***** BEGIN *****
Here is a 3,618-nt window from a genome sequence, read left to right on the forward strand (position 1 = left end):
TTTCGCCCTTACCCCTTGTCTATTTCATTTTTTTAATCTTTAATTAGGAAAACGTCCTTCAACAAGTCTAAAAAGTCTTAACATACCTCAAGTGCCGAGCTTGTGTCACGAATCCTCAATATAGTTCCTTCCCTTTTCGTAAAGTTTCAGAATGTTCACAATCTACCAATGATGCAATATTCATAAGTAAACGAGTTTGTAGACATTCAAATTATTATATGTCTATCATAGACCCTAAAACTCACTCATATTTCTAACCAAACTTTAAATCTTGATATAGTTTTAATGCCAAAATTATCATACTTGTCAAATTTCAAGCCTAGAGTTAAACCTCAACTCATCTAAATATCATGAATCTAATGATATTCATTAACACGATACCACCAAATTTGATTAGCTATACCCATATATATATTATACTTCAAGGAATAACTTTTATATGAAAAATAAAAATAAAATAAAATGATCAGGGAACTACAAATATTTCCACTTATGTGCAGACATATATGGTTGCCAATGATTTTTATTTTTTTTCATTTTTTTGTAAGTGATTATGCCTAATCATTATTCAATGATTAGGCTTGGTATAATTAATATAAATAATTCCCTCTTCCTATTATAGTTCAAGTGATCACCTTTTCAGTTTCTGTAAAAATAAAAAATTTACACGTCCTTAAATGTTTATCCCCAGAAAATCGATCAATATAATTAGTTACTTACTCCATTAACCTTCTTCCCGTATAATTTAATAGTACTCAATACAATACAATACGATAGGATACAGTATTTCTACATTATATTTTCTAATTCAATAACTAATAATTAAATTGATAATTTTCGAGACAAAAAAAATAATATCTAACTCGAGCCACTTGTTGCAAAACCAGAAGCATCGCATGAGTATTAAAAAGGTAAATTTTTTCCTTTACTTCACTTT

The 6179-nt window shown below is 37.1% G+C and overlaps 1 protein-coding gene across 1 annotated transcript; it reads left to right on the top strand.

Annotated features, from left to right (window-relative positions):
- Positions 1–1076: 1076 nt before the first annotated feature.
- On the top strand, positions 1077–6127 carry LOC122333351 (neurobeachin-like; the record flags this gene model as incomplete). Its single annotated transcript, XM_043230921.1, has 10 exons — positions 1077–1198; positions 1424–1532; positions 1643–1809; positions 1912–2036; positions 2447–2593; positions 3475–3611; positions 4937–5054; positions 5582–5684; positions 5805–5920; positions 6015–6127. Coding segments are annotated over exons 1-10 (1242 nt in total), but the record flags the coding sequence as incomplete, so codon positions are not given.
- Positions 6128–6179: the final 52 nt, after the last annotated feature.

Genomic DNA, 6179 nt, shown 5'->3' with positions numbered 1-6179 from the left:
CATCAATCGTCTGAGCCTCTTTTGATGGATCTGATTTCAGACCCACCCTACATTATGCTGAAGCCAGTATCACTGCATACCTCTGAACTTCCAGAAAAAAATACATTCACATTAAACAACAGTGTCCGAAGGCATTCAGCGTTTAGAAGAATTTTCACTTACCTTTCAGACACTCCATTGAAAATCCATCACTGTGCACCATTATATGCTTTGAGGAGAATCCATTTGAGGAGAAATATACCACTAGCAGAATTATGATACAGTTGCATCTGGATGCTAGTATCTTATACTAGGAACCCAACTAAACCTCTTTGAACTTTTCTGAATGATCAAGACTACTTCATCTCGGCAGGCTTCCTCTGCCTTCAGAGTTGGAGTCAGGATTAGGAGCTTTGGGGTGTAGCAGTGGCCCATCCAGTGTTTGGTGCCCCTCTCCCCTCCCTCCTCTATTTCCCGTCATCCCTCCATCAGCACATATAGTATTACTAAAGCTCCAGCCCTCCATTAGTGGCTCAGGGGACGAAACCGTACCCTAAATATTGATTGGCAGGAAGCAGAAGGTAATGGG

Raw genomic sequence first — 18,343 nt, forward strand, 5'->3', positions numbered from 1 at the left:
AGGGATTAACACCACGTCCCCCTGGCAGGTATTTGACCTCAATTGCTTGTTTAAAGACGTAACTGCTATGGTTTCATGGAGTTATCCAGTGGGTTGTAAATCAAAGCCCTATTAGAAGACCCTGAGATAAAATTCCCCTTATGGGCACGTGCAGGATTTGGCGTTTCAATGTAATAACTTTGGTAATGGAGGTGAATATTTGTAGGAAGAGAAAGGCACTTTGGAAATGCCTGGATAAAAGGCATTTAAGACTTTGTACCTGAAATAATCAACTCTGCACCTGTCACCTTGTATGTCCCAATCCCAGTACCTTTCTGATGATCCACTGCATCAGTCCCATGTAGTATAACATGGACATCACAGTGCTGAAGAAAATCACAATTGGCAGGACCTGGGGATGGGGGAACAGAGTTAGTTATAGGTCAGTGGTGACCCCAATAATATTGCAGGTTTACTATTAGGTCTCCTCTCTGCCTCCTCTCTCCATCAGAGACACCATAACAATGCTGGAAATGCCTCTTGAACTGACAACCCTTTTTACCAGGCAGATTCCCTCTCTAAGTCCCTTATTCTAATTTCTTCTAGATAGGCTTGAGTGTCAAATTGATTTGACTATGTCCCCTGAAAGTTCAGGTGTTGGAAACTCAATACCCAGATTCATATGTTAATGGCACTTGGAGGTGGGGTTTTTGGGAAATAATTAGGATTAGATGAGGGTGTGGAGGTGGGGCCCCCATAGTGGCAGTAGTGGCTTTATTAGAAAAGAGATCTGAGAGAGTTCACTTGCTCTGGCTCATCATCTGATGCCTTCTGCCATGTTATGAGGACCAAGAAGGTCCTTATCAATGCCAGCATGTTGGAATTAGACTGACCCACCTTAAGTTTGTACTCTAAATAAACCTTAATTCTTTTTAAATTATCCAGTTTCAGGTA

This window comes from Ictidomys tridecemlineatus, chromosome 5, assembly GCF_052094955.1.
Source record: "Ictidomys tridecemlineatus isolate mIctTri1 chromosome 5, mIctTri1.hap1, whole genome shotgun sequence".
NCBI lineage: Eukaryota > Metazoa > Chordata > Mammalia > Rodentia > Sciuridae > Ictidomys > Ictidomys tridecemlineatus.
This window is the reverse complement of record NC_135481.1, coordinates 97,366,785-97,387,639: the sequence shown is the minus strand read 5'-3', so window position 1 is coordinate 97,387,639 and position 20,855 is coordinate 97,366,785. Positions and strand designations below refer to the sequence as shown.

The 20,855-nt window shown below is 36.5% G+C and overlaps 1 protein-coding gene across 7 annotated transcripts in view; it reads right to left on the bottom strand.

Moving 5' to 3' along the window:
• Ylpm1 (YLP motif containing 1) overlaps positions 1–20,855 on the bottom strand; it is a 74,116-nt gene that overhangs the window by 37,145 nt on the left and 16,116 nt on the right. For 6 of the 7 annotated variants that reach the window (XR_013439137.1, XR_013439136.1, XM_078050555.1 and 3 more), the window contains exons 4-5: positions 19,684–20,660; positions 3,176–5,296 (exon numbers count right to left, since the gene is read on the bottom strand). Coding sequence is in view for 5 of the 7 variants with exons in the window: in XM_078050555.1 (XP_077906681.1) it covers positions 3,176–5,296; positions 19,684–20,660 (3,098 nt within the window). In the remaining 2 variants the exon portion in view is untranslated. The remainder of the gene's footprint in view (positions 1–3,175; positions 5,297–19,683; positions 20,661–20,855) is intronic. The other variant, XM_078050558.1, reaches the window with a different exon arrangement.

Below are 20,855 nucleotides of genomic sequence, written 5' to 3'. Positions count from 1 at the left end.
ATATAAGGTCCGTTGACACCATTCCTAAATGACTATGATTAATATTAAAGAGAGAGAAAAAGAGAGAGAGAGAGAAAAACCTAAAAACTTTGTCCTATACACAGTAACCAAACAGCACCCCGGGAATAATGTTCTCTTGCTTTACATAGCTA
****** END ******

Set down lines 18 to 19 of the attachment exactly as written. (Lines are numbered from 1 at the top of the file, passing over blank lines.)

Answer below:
• Ylpm1 (YLP motif containing 1) overlaps positions 1–20,855 on the bottom strand; it is a 74,116-nt gene that overhangs the window by 37,145 nt on the left and 16,116 nt on the right. For 6 of the 7 annotated variants that reach the window (XR_013439137.1, XR_013439136.1, XM_078050555.1 and 3 more), the window contains exons 4-5: positions 19,684–20,660; positions 3,176–5,296 (exon numbers count right to left, since the gene is read on the bottom strand). Coding sequence is in view for 5 of the 7 variants with exons in the window: in XM_078050555.1 (XP_077906681.1) it covers positions 3,176–5,296; positions 19,684–20,660 (3,098 nt within the window). In the remaining 2 variants the exon portion in view is untranslated. The remainder of the gene's footprint in view (positions 1–3,175; positions 5,297–19,683; positions 20,661–20,855) is intronic. The other variant, XM_078050558.1, reaches the window with a different exon arrangement.

Below are 20,855 nucleotides of genomic sequence, written 5' to 3'. Positions count from 1 at the left end.